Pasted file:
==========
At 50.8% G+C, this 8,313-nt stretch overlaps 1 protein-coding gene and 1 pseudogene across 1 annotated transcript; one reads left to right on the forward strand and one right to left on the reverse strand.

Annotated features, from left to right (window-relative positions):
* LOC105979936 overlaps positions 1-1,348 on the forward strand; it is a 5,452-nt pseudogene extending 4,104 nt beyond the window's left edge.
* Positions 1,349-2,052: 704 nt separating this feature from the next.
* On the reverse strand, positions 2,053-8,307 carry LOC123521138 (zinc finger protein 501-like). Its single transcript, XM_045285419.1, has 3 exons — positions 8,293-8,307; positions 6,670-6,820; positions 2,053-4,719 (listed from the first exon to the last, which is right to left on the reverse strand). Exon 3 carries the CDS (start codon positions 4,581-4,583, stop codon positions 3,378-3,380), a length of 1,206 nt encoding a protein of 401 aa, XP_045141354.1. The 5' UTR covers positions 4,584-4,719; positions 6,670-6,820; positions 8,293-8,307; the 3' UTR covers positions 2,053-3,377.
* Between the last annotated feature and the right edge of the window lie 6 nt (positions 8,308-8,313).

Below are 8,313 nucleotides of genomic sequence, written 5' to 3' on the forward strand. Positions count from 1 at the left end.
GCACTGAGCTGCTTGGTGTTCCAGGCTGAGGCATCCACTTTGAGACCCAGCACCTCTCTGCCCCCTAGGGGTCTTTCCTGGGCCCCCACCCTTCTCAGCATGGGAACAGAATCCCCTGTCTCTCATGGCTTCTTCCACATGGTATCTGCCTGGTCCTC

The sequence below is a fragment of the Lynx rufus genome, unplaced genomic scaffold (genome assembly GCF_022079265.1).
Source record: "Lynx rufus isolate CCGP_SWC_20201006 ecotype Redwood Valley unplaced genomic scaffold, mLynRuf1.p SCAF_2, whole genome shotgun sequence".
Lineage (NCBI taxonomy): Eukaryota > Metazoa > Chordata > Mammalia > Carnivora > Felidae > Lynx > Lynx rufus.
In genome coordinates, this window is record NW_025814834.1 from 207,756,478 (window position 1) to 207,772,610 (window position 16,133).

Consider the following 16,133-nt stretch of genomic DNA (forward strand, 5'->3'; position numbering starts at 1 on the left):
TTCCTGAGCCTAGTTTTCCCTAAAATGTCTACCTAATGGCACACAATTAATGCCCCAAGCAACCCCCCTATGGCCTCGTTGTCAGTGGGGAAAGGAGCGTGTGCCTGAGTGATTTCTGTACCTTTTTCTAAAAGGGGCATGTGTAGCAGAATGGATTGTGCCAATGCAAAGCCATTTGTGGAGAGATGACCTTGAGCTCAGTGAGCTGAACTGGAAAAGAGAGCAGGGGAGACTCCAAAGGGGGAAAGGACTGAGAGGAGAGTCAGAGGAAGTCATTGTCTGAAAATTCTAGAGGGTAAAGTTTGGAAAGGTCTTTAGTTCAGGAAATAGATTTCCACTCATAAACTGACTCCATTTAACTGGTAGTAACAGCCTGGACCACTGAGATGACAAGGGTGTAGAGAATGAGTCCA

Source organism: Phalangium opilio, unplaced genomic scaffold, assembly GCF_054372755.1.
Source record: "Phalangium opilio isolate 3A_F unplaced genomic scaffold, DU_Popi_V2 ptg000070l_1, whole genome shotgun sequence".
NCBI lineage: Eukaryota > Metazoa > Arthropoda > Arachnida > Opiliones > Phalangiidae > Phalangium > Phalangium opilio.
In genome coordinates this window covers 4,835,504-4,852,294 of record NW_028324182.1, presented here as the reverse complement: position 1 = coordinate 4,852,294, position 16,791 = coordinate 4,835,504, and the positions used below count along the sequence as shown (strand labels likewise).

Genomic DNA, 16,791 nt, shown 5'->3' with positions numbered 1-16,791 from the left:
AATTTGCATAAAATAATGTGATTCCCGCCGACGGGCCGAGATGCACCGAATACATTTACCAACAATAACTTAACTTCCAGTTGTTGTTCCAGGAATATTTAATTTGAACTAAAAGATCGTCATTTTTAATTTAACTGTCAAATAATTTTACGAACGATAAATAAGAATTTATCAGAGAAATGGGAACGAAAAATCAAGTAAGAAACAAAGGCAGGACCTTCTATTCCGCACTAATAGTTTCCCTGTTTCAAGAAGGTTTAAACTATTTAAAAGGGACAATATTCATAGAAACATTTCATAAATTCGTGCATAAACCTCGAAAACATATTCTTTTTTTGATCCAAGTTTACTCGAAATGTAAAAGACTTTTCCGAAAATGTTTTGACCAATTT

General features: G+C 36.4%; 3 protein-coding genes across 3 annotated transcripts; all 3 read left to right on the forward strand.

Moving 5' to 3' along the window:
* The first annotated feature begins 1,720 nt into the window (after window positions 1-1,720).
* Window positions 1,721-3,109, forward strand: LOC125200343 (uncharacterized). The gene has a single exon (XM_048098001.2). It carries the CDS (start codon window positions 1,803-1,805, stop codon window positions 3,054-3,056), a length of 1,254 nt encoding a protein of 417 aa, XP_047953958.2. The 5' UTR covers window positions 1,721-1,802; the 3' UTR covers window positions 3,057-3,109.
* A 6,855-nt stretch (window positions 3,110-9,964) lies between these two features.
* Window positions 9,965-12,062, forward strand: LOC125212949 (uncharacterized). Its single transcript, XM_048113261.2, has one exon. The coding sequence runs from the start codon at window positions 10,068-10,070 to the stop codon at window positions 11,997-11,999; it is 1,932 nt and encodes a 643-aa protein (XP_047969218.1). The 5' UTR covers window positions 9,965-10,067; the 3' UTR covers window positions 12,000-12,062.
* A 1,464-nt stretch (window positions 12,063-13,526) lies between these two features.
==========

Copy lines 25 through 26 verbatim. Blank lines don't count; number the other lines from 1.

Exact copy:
* A 6,855-nt stretch (window positions 3,110-9,964) lies between these two features.
* Window positions 9,965-12,062, forward strand: LOC125212949 (uncharacterized). Its single transcript, XM_048113261.2, has one exon. The coding sequence runs from the start codon at window positions 10,068-10,070 to the stop codon at window positions 11,997-11,999; it is 1,932 nt and encodes a 643-aa protein (XP_047969218.1). The 5' UTR covers window positions 9,965-10,067; the 3' UTR covers window positions 12,000-12,062.